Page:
Having now excused herself from the burden of proof, because hey we all get some feels on this topic, she continues:

Our fears, though, have gone up, because of the high-profile incidents of mass killings of people caught unaware. Killers have taken lives in churches, schools, hospitals, government buildings, the site of a marathon, the Twin Towers and even a part of a military base where soldiers were known to be unarmed.

What Kyle is trying to get over on you here is the idea that even though there is less crime, we’re more scared, because of high profile incidents. If a parent of one of the 20 Newtown first graders who got slaughtered by a legally acquired AR-15 combat rifle is focusing on how the assault weapons ban would have saved their child’s life, Kyle would tell them to check their optics, because violent crime overall is down. (Another irony here is that if she were correct that people respond less emotionally to that one statistic about the crime rate, then people would not be more afraid of guns now, so… …yeah.)

Also notice how she tries to make these incidents seem similar based on them being high profile. In her review of crime statistics, Kyle seems not to have noticed that we don’t categorize violence based on media coverage: she actually invokes the attack on the World Trade Center – which took a global terror network years to plan and millions of dollars to execute – as if it is in any way relevant to a discussion about gun safety in America. What is she talking about? The conversation is about how a pissed off coworker can goto a store on his lunch break and return to the office with enough firepower to kill several people – and that is assuming he didn’t already have a handgun with a high capacity magazine at home. Or how the same coworker could also make the same trip to the store, but go home and kill himself before he has a chance to think it through or reach out for help. WTF lady, we are talking about guns in our homes and communities. We aren’t talking about al Qaeda.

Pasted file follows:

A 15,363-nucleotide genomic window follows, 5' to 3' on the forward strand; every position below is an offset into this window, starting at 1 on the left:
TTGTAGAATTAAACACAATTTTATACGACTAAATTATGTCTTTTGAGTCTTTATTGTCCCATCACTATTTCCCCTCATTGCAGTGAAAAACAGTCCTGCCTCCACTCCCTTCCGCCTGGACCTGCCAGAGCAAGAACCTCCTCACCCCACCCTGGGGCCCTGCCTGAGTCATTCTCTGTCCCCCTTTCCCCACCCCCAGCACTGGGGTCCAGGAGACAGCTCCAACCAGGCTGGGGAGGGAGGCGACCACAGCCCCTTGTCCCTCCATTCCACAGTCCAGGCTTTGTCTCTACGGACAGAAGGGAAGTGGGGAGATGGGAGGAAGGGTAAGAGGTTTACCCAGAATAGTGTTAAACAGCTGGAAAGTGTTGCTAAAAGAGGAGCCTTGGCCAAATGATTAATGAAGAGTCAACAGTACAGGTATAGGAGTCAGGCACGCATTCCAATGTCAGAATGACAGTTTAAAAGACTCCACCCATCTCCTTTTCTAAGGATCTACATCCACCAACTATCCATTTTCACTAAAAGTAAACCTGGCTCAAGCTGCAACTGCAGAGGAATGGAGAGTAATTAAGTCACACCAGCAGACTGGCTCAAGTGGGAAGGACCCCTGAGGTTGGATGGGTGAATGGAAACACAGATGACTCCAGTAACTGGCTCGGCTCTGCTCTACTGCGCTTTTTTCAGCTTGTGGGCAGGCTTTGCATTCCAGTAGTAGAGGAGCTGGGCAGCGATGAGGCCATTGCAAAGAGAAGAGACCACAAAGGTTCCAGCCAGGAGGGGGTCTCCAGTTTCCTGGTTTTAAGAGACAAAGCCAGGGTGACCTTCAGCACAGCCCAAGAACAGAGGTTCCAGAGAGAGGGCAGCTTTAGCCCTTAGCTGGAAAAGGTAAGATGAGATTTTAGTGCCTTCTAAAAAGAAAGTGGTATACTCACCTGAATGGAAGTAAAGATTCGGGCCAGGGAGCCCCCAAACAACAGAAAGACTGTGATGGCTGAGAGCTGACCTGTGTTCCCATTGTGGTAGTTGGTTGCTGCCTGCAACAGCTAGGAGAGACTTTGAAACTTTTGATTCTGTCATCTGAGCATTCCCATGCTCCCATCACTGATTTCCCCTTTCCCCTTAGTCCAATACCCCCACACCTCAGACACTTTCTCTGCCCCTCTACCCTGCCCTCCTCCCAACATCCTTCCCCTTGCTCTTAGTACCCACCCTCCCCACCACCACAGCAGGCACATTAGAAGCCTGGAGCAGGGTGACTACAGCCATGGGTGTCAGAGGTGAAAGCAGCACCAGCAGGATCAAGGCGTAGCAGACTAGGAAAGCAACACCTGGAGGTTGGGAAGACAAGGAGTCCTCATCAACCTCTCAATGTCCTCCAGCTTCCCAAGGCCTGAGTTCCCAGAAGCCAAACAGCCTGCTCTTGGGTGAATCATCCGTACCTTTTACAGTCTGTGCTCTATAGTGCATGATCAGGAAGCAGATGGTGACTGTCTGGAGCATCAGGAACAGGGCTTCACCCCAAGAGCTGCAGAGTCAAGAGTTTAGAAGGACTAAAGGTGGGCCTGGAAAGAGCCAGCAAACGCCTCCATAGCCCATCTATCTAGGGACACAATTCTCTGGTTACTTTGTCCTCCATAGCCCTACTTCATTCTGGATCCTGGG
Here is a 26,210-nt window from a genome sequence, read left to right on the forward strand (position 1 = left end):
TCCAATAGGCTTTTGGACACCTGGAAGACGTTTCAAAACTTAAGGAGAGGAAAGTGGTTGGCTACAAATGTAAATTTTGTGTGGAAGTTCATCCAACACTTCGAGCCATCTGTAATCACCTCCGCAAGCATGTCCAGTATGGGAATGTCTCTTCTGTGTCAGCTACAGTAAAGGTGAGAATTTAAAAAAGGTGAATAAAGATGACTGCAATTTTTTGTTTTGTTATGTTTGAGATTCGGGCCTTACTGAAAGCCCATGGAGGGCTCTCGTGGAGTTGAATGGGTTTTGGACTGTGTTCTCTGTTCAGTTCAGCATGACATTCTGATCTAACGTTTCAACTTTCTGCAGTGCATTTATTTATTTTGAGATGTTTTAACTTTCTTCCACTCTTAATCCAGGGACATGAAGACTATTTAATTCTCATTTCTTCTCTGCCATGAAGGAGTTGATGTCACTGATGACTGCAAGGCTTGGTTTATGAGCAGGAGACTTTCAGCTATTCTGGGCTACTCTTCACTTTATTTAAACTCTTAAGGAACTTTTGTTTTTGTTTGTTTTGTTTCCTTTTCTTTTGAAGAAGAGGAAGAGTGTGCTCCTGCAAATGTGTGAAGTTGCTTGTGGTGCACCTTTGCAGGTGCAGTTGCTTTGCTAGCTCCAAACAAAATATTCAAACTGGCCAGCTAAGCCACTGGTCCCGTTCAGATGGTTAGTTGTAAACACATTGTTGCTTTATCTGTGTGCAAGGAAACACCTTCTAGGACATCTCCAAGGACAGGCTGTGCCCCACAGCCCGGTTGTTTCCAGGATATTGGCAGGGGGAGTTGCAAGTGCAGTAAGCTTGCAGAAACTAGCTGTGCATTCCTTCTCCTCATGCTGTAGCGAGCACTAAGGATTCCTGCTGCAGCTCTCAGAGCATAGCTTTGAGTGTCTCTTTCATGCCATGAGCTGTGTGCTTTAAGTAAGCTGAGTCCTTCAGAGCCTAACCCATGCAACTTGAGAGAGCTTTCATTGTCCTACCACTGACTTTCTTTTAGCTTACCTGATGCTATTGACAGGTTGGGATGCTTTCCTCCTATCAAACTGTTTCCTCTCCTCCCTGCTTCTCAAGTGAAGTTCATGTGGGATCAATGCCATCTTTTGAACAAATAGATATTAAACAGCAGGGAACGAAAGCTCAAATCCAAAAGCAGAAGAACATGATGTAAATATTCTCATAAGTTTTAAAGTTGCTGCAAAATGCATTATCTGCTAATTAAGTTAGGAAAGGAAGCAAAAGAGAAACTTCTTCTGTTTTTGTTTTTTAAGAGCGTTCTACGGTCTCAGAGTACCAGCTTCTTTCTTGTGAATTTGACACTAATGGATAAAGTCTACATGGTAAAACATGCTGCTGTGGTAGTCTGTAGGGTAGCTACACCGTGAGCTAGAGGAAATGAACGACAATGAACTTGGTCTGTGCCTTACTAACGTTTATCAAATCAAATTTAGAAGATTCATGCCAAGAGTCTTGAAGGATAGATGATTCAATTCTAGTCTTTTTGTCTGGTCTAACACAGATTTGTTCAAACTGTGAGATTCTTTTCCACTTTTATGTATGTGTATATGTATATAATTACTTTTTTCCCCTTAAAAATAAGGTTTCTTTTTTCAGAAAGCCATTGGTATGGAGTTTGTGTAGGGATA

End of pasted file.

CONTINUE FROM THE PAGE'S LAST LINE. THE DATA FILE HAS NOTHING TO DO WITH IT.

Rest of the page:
The rest of Kyle’s screed you can read for yourself, if you want. It is terrible. Like a master concern troll, she phrases the claims she can’t back up as rhetorical questions that can’t be answered. She does this over and over. And this is all my point: by the end of this paragraph, I will have used over 1,200 words to rebut less than 300 of the words written by Kyle. It takes at least a 4:1 ratio of sense to nonsense to even rebut this crap, not counting all the other words I would need to actually make positive points about gun safety.